Activity: Identify different weather and name the seasons.
Resources needed: Weather bingo cards (one per child), counters, 4 large pieces of sugar paper (one each for spring, summer, autumn and winter)
- Have a brief discussion about the weather – who likes going out in the rain? What do we do when it snows? What must we remember to do in the sunshine? What sort of weather do we get in this country? How are other counties different? What are the coldest/warmest places we can think of?
- Play a game of weather bingo – give out some bingo cards with weather pictures and remind the children of the trickier ones, such as fog. Call out weather types and every so often use phrases such as ‘We might have some of this in the winter time’ or ‘We get a lot of this in the summer’ to reinforce seasons work later on.
- When you have a winner at the bingo game, let the children cut up their bingo cards so that they each have nine different types of weather.
Teaching point: Remind the children of the four seasons and ask what the weather is like in each of them. It is worth reminding the children that some weather in this country can be seen in all four seasons, particularly rain!
- Ask the children to place their weather types on the correct season – if they have rain, they can choose a season to place it on! When all the weather types have been placed, with discussion if necessary, ask the children to draw
- When all the weather types have been placed, with discussion if necessary, ask the children to draw a picture of themselves and place it on the season their birthday falls in. It might be useful to have the names of the months under each season.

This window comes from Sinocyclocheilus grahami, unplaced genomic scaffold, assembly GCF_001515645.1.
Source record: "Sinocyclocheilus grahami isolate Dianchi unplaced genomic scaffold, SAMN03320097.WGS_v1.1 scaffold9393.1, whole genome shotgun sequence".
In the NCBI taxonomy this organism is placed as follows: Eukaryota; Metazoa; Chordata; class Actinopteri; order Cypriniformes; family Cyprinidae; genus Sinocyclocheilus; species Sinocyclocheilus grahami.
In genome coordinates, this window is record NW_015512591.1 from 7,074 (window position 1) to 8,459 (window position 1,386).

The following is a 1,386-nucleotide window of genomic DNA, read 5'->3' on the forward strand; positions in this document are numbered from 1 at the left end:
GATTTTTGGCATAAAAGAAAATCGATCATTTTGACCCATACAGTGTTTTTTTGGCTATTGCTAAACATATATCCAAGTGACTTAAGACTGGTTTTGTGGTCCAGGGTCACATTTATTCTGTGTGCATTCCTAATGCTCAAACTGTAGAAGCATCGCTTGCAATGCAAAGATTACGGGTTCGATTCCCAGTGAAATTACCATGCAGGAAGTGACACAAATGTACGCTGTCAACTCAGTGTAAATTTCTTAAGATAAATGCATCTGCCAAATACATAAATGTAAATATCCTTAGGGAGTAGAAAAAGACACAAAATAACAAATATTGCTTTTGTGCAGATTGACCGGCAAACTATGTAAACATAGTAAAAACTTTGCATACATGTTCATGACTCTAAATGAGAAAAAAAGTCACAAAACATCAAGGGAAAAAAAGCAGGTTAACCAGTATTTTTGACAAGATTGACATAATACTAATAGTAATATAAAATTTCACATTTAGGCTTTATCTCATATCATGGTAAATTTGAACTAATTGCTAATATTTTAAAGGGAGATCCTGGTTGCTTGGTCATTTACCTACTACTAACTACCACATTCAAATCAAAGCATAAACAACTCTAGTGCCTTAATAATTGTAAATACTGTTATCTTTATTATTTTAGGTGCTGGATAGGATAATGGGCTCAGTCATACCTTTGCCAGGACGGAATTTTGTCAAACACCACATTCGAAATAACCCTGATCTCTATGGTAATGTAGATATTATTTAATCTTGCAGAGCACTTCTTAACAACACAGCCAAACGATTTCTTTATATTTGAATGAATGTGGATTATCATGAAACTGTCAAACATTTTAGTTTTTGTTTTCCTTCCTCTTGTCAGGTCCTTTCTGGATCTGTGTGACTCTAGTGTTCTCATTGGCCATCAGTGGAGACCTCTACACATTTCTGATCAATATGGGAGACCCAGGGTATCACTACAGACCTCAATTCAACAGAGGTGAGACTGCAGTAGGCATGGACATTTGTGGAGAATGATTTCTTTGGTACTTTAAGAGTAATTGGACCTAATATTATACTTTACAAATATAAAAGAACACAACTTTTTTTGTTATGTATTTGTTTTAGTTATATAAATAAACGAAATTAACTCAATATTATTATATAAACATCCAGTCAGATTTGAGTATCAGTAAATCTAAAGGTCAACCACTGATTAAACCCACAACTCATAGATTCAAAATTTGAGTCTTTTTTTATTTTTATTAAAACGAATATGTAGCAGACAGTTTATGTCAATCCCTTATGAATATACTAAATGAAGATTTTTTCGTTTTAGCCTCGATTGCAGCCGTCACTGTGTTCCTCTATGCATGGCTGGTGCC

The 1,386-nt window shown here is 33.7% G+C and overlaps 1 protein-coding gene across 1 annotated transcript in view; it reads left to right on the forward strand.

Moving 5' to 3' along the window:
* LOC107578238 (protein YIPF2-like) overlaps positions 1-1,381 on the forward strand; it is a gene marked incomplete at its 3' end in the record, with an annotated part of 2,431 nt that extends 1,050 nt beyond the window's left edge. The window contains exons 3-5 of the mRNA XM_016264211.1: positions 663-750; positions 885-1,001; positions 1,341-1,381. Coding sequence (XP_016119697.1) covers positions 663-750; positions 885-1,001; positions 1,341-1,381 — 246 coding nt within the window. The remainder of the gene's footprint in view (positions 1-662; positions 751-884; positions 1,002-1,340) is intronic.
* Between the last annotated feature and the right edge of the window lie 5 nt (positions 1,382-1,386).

Teaching point: The seasons are defined as Spring (March, April, May), Summer (June, July, August), Autumn (September, October, November) and Winter (December, January, February)
- The children could also draw a heart (for their favourite season), a picture to represent a celebration during a season (for example a Christmas tree during winter) or an item of clothing appropriate to the season (such as a swimming costume in summer).
Make a weather chart to use every day. Keep a record of the weather and look for trends or patterns. Is it warmer/wetter/colder than we might expect for the time of the year?
Give the children a clothing catalogue, or lots of pictures of clothing items and ask them to sort them into the appropriate seasons. Are there any items we can wear all year round? For example, it is possible to go swimming in the winter!
Make a seasonal theme area in the classroom and fill it with appropriate items – pictures, clothing, celebrations, models etc.
Curriculum Areas covered:
During KS1, pupils should develop knowledge about the world, the United Kingdom and their locality. They should understand basic subject-specific vocabulary relating to human and physical geography and begin to use geographical skills, including first-hand observation, to enhance their locational awareness.
Human and physical geography
- Identify seasonal and daily weather patterns in the United Kingdom and the location of hot and cold areas of the world in relation to the Equator and the North and South Poles